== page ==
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Cerebral Palsy and Physical Disabilities

Cerebral palsy is a condition caused by damage to the motor (movement) regions of the brain. Most of the disabilities associated with this damage have a physical impact on the patient's body. They affect the child's movement, balance, posture and coordination.

Some of the early signs of cerebral palsy may be noticed first by the parents when they see their child is not reaching the developmental milestones of movement as quickly as other children. These include:

  • Controlling the head
  • Rolling over
  • Turning the head towards a noise
  • Reaching for an object
  • Sitting up
  • Crawling
  • "Cruising"
  • Standing
  • Walking

There are a number of ways to classify the different kinds of cerebral palsy. One way is to describe the types by motor dysfunction. The movement disorders associated with CP may be categorized into three types: spastic, ataxic and dyskinetic.

Spastic Cerebral Palsy

Between 70 and 80 percent of people with cerebral palsy have the spastic type. These patients have increased muscle tone. Their muscles remain in a state of continual contraction, making the limbs stiff, rigid, and difficult to flex or relax. Movement is jerky and clumsy. Not only are the arms and legs affected, the tongue, mouth and throat may be affected as well. This can make eating and swallowing difficult.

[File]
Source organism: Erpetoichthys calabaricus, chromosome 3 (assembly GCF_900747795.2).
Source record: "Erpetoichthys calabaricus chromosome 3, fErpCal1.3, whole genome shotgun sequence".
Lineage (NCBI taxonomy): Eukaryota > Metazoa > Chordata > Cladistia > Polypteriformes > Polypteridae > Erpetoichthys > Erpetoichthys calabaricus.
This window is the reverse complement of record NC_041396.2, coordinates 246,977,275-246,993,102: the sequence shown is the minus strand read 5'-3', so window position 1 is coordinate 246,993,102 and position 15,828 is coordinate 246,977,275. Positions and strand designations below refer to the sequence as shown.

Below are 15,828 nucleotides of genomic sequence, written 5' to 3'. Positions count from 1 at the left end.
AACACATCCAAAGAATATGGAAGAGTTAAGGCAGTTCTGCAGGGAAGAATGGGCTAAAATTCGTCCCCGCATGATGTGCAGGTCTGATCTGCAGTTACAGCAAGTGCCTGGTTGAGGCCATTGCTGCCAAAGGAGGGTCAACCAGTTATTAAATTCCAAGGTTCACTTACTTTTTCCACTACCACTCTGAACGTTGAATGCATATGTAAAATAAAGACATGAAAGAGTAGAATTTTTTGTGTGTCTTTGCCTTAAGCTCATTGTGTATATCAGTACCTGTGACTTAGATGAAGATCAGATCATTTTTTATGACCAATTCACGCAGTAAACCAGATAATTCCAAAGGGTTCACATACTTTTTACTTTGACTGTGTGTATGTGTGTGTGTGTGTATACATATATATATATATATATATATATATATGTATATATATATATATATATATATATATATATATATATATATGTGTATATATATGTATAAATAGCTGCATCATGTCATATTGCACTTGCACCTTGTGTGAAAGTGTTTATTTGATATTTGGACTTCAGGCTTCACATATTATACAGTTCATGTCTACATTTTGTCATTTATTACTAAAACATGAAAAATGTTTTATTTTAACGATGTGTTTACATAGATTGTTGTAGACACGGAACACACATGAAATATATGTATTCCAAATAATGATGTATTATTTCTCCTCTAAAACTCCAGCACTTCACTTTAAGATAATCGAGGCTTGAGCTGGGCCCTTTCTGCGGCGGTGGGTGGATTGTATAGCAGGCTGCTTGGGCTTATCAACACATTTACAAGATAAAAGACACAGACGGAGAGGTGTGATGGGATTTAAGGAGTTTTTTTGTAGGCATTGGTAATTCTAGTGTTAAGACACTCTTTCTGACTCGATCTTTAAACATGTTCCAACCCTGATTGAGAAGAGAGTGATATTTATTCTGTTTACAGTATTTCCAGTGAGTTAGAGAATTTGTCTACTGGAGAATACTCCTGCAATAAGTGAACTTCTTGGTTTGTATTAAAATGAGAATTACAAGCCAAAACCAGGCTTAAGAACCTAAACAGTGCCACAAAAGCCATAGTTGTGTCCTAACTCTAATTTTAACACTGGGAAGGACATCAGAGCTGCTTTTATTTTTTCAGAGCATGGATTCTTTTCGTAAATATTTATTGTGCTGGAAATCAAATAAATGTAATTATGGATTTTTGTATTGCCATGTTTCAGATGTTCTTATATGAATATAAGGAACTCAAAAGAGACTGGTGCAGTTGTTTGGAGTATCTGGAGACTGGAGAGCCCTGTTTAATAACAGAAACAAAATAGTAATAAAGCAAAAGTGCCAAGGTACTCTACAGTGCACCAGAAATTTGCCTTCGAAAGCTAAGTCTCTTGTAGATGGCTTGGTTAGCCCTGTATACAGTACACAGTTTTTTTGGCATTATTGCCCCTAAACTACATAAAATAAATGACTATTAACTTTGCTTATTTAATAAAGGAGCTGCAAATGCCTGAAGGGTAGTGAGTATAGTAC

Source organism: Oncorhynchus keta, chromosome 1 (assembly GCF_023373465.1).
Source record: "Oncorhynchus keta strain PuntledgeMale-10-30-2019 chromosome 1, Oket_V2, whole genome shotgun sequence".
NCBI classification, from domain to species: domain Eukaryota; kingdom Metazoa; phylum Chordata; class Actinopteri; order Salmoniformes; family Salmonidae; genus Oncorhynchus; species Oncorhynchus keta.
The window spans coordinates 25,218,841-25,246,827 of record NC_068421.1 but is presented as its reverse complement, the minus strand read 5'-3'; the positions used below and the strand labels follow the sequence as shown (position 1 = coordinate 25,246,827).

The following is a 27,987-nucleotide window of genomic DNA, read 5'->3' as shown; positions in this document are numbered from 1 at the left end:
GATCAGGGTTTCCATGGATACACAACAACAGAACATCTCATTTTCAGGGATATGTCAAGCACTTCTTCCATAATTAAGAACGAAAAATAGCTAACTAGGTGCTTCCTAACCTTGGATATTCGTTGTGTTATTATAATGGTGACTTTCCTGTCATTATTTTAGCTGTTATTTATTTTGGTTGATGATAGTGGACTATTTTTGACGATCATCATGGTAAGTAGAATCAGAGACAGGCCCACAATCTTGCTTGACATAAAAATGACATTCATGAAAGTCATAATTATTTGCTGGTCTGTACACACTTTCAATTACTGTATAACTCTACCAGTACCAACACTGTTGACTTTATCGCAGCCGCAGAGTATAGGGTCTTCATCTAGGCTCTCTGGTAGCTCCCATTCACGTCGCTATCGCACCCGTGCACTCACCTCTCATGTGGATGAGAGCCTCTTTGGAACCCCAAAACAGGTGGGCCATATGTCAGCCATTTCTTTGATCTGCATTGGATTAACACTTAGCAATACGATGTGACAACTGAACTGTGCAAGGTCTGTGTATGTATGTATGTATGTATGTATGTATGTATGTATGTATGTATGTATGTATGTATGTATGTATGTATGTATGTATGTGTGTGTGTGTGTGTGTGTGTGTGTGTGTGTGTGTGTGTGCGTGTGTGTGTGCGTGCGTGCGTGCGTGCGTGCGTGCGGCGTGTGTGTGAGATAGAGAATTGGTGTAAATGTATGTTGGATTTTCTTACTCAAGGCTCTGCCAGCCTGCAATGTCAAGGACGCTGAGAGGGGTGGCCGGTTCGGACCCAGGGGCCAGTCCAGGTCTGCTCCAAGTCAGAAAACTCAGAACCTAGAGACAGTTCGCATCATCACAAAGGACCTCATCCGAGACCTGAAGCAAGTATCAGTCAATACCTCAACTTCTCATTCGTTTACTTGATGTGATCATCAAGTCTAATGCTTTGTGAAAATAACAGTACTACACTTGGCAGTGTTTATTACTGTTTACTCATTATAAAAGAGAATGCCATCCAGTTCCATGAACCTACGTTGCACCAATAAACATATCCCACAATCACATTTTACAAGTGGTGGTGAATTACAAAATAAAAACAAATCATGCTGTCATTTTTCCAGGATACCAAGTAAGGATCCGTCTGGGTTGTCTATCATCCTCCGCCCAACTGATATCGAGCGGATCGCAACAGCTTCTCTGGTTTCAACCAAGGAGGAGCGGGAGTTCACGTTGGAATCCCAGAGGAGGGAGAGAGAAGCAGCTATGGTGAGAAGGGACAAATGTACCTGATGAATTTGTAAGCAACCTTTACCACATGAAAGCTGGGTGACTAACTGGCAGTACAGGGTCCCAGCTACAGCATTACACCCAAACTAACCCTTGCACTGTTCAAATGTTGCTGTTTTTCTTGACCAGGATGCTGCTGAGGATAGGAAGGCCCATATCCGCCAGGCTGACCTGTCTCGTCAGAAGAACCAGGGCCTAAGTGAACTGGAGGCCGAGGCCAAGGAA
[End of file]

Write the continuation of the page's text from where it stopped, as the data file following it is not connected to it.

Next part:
Spastic cerebral palsy stresses the body parts and can lead to:

  • Painful joint deformities
  • Scoliosis (deformation of the spine)
  • Hip dislocation
  • Limb deformities

Ataxic Cerebral Palsy

This kind of cerebral palsy influences coordination, balance and posture. Patients often walk with the legs far apart and unsteadily. Eye movement and depth perception are affected as well as fine motor skills such as hand-eye coordination, disturbing such tasks as writing and drawing.

Dyskinetic Cerebral Palsy

Two types of dyskinetic CP are described:

  • Athetoid cerebral palsy: Patients with athetoid cerebral palsy have difficulty controlling movements of the arms, legs and hands.
  • Dystonic cerebral palsy: These patients' trunk muscles are affected more than the limbs. They often have a fixed, twisted posture.

A fourth category is called mixed and refers to a combination of spastic and non-spastic movements. This most often occurs when some limbs are spastic and others are athetoid.

The abnormal movements of CP have their own descriptions:

  • Athetosis or slow, repetitive writhing movements
  • Chorea or movement that are non-repetitive, but jerky and shaky
  • Choreoathetoid, or a mixture of Athetosis and chorea movements that are uneven, winding and curving
  • Dystonia or uncontrolled movement and posture
  • Ataxia or poorly balanced and coordinated

Contact a Cerebral Palsy Lawyer

If your child is diagnosed with cerebral palsy, we may be able to help you pursue damages. To learn more, please contact our cerebral palsy lawyers today. We will review the details of your case to determine if you qualify for compensation.